Is there life after graduation?

You’ve just graduated. You are cheerful just like all students who have spent the past 3–4 years investing in their education. But all the joy you feel as soon as you are over with your final exams or during the graduation ceremony are deceiving. As soon as the celebrations are over, you find yourself sitting alone asking yourself: “Ok, what’s next? What am I going to do with my life now?”

It’s only natural to feel like that. You’ve got accustomed to the student lifestyle, which is most of the time really fun, putting off your future plans, because, of course, you have to graduate first in order to decide what you are going to do after that. Here’s the thing: avoid freaking out and ignore anyone who might ask you uncomfortable questions.

To ease your pain, we thought of giving you a hand and list 4 important pieces of advice for every fresh graduate suffering from post-graduation depression. Keep in mind: you are the only one who can change this situation.

1. A Bachelor’s degree is just a means to an end.
That’s right. Your journey doesn’t stop here, that’s actually just the beginning. You’ve taken a step towards something more important and nearer to your purpose. All the stages you go through in your education are just like the levels of a video game. It may get harder and harder, but the satisfaction you get after completing a level and the exhilaration of moving on to the next one, no matter all the resources you need to put in to progress, are something that makes you feel alive, more powerful and willing to go on.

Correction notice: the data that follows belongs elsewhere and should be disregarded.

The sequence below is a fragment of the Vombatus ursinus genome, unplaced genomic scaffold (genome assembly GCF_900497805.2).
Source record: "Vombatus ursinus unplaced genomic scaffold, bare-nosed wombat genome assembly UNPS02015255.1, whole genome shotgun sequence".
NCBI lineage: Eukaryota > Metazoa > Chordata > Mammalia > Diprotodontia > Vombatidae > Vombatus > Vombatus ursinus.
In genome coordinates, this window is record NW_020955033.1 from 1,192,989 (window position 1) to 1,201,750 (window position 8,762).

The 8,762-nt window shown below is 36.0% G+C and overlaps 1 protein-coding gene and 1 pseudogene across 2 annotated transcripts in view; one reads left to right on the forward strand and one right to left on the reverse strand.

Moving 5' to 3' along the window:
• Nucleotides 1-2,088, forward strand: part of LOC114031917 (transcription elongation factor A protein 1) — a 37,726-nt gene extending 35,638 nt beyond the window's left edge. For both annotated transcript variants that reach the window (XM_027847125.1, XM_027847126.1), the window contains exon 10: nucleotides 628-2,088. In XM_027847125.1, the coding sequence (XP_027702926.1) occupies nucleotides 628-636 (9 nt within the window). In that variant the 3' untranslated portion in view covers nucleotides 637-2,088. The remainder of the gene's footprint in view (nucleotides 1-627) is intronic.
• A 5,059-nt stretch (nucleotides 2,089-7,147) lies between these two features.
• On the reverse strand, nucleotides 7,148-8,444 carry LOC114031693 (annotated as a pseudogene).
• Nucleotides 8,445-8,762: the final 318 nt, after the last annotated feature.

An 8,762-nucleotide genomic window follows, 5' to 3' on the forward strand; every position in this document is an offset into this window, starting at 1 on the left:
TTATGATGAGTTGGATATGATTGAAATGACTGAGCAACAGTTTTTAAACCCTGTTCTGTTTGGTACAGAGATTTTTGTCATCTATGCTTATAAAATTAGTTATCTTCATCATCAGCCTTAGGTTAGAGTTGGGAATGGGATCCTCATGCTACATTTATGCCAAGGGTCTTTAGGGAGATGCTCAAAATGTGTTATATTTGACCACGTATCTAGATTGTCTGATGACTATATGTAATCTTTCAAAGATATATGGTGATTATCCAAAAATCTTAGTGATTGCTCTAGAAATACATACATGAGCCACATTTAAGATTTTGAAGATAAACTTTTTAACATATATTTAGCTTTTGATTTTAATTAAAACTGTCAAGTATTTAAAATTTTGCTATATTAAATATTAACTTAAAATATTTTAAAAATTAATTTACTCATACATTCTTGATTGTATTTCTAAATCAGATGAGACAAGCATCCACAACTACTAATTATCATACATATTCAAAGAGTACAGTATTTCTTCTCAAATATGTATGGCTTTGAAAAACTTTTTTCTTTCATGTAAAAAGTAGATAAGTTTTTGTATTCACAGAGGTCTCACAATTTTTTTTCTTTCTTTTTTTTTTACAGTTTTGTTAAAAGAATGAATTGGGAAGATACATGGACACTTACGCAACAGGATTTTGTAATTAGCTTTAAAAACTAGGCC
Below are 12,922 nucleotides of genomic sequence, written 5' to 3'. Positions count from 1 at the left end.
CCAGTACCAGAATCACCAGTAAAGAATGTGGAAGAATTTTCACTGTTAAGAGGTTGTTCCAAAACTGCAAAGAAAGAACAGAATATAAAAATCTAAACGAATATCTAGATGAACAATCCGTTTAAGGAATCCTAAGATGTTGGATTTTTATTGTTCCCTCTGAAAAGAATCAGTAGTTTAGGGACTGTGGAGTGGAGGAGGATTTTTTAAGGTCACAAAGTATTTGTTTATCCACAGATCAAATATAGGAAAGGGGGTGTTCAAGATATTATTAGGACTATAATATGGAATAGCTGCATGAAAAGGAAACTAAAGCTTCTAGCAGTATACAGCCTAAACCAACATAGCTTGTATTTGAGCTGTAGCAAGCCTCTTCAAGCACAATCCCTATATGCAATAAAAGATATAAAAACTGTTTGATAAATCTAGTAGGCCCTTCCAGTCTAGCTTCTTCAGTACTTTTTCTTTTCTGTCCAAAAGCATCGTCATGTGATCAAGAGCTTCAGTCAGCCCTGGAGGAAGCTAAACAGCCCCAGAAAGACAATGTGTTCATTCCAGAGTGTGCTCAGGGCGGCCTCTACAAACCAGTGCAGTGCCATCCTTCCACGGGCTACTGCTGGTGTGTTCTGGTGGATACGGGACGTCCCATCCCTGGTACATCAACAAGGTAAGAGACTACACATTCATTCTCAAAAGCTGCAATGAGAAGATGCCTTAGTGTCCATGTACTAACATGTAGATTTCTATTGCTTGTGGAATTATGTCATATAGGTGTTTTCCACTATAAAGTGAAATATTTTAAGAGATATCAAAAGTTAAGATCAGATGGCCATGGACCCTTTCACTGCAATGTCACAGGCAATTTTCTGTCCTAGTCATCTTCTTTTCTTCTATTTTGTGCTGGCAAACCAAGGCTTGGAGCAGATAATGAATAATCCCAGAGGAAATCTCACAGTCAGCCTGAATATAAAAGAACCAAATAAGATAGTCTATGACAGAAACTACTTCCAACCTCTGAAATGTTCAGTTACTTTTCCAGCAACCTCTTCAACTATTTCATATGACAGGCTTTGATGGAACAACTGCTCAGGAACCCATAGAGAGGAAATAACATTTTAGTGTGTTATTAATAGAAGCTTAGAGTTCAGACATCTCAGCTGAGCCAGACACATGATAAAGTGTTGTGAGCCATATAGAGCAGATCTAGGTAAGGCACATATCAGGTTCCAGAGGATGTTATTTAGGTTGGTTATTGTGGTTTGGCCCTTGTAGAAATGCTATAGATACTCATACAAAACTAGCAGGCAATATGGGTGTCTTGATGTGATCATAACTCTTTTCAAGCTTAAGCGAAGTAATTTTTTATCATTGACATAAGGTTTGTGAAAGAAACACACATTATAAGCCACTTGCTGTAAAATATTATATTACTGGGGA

2. That may sound legitimate, but where’s my “end”?
It’s up to you to decide. In a nutshell: you have two possibilities after graduation: you can either get a job that doesn’t need any further academic education, or you can move on to a graduate school to deepen the knowledge you’ve acquired in a certain area, and fight for a more competitive job. Depending on your choice, act accordingly and reach for as much information as possible: draft a good realistic CV and cover letter and apply to entry-level jobs that appeal to you, or start looking for a Master course.

3. Well, there are actually grey areas in-between.
In fact, there are more possibilities than that. A job that only requires a Bachelor degree from you might not the best job you could have ever found and an option to keep for the long term, but right now you’re thinking it would be better for you to step aside for a while from the academic environment and gain some working experience, which would bode well later on. What’s more, who knows what doors this choice would open and help you get a clearer image of what you want to do in the future.
As for continuing your studies, it’s recommended to do it only if you are really passionate about the field in which you want to deepen your knowledge. A Master course will require extra struggle and resources (financial, too) from you, and if you are already tired of the academia, don’t take this step just because all of your friends do it and you’ve heard on TV that you will earn a better income with a postgraduate degree. Do it only out of sheer interest for your further development.

4. Fine, but what if I still don’t know what to choose?
The solution is simple: take a gap year. Travel, volunteer, step outside of your comfort zone. At first sight, this might be one really reckless idea and you’re justified to think ”Who can have the guts to do such a thing for so long?”

First of all, you are neither the first nor the last graduate who takes a gap year and you shouldn’t feel guilty for taking some time for yourself, changing the environment and put order your thoughts. The Internet is awash with volunteering programmes worldwide on a variety of topics. Listen to your heart and go to the place that makes your soul thrill.

As a conclusion, don’t panic and don’t set yourself under pressure. Have a short break, ponder upon your alternatives and continue your journey. Take a break for a couple of days, think about your alternatives and move on. It’s no use comparing you with your fellow students, since everyone is different and has the right to choose what suits them best. If it works for them, it doesn’t mean it will work well for you, too.